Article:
Roughly speaking, although you can have formal definitions (e.g. the one in the MAML paper and also described in this answer), which may not be completely consistent across sources, meta-learning is about learning to learn or learning something that you usually don't directly learn (e.g. the hyperparameters), where learning is roughly a synonym for optimization. In fact, the meaning of the word "meta" in meta-learning is

denoting something of a higher or second-order kind

For example, in the context of training a neural network, you want to find a neural network that approximates a certain function (which is represented by the dataset). To do that, usually, you manually specify the optimizer, its parameters (e.g. the learning rate), the number of layers, etc. So, in this usual case, you will train a network (learn), but you will not know that the hyperparameters that you set are the most appropriate ones. So, in this case, training the neural network is the task of "learning". If you also want to learn the hyperparameters, then you will, in this sense, learn how to learn.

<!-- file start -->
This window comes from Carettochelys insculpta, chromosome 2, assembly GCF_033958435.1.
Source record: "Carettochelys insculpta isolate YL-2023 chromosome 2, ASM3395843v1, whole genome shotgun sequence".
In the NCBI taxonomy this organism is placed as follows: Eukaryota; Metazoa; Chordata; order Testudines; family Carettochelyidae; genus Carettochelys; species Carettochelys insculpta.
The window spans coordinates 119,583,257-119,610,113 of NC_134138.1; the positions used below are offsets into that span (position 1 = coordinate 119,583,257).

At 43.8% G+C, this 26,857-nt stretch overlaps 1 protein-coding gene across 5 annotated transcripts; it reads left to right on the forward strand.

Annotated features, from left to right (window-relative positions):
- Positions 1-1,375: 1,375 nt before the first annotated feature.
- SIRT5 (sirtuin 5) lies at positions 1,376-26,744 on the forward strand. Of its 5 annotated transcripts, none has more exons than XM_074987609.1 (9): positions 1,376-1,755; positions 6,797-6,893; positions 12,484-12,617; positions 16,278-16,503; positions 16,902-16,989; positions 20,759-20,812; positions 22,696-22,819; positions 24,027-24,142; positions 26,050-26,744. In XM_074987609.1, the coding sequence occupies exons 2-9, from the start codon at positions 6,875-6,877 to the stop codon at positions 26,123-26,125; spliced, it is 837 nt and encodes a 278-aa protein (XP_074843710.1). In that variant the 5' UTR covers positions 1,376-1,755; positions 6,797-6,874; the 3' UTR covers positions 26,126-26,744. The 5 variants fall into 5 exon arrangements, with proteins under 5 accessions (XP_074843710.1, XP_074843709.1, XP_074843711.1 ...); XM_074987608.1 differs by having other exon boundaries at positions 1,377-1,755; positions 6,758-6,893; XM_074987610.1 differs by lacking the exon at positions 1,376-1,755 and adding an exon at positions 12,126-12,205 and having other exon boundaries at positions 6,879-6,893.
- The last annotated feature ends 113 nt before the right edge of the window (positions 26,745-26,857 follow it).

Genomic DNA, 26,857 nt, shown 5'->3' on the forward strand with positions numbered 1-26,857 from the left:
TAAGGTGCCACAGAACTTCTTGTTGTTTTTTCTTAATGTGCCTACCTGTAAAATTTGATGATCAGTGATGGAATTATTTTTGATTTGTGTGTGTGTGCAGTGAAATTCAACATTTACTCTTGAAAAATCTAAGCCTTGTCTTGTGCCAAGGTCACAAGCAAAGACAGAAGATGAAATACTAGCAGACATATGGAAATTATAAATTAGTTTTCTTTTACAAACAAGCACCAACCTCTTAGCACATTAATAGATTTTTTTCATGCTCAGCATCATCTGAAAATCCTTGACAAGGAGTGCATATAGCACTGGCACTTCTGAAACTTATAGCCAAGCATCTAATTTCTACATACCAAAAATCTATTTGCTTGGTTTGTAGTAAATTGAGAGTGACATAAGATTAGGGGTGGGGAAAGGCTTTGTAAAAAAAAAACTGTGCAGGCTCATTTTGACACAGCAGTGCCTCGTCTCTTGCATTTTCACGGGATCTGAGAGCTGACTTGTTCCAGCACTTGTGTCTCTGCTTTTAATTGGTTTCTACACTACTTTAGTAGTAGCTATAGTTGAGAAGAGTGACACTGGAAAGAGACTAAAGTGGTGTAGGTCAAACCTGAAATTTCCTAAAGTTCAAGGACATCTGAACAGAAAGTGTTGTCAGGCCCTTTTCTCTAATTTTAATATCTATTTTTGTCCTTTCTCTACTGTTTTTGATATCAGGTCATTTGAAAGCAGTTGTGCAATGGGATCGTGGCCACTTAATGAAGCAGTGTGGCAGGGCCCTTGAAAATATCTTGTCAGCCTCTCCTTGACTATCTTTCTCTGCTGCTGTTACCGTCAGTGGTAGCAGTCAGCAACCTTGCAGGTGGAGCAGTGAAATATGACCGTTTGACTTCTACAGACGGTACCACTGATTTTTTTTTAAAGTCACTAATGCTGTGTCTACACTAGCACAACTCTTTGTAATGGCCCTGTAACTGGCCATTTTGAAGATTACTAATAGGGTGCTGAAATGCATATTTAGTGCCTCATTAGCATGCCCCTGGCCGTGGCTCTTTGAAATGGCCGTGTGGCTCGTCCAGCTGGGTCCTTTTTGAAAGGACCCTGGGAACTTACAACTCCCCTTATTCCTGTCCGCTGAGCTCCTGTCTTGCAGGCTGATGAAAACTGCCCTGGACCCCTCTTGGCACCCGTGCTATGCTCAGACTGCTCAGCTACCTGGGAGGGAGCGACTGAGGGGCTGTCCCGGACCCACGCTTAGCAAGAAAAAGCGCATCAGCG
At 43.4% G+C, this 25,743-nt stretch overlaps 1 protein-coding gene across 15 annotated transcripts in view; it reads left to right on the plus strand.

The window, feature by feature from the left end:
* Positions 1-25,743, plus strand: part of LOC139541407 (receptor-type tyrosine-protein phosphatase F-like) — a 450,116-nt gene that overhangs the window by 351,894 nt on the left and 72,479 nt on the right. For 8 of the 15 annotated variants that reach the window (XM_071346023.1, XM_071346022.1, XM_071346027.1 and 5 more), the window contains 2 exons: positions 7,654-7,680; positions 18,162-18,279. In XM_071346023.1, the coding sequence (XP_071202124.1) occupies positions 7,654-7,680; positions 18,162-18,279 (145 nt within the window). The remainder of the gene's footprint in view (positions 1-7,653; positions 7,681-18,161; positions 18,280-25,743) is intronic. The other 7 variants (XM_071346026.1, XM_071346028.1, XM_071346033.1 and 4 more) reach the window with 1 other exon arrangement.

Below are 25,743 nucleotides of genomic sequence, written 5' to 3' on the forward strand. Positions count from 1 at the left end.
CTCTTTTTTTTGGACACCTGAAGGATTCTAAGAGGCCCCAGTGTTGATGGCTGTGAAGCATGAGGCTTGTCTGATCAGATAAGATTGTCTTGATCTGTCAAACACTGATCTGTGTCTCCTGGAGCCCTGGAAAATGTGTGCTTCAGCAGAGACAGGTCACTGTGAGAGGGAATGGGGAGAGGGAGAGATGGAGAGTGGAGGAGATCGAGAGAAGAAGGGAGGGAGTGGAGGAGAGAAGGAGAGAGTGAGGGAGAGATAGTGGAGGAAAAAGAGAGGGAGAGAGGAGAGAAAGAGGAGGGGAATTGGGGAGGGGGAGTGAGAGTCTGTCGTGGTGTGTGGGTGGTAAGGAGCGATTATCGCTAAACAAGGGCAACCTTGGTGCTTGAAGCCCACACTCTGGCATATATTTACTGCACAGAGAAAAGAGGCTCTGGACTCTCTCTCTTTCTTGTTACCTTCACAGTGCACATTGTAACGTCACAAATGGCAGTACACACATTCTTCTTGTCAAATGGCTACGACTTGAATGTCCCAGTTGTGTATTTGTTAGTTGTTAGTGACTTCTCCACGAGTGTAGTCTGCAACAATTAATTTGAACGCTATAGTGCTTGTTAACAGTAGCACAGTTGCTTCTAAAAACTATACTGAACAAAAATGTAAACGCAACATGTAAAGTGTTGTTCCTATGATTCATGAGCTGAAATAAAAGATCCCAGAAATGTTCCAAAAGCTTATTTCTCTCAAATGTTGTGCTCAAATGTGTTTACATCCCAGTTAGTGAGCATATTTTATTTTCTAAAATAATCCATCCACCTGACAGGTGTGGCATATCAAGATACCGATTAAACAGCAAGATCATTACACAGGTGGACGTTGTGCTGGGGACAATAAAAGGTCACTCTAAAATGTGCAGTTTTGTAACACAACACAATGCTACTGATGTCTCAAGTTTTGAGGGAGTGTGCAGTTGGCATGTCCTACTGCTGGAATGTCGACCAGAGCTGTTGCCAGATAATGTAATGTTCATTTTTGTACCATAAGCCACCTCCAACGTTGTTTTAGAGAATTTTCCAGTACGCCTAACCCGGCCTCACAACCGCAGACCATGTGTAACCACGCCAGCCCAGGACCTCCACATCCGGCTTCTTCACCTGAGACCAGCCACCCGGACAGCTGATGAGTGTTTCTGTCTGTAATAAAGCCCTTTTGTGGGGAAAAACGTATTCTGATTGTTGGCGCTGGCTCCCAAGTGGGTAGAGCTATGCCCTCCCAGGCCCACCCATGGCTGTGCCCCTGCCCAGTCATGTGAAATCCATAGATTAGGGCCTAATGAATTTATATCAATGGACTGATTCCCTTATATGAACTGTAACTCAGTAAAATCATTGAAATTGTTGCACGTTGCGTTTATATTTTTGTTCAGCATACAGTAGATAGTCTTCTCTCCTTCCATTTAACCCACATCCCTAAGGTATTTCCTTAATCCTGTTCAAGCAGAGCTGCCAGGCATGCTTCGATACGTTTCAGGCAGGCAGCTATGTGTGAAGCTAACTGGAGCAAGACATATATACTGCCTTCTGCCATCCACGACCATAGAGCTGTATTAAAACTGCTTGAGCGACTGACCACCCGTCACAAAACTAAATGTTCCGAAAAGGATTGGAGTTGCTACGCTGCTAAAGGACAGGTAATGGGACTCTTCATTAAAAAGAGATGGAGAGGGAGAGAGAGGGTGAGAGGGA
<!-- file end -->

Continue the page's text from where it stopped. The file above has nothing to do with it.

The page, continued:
The concept of meta-learning is also common in reinforcement learning. For example, in the paper Metacontrol for Adaptive Imagination-Based Optimization, they even formalize the concept of a meta-Markov decision process. If you read the paper, which I did a long time ago, you will understand that they are talking about a higher-order MDP.

To conclude, in the context of machine learning, meta-learning usually refers to learning something that you usually don't learn in the standard problem or, as the definition of meta above suggests, to perform "higher-order" learning.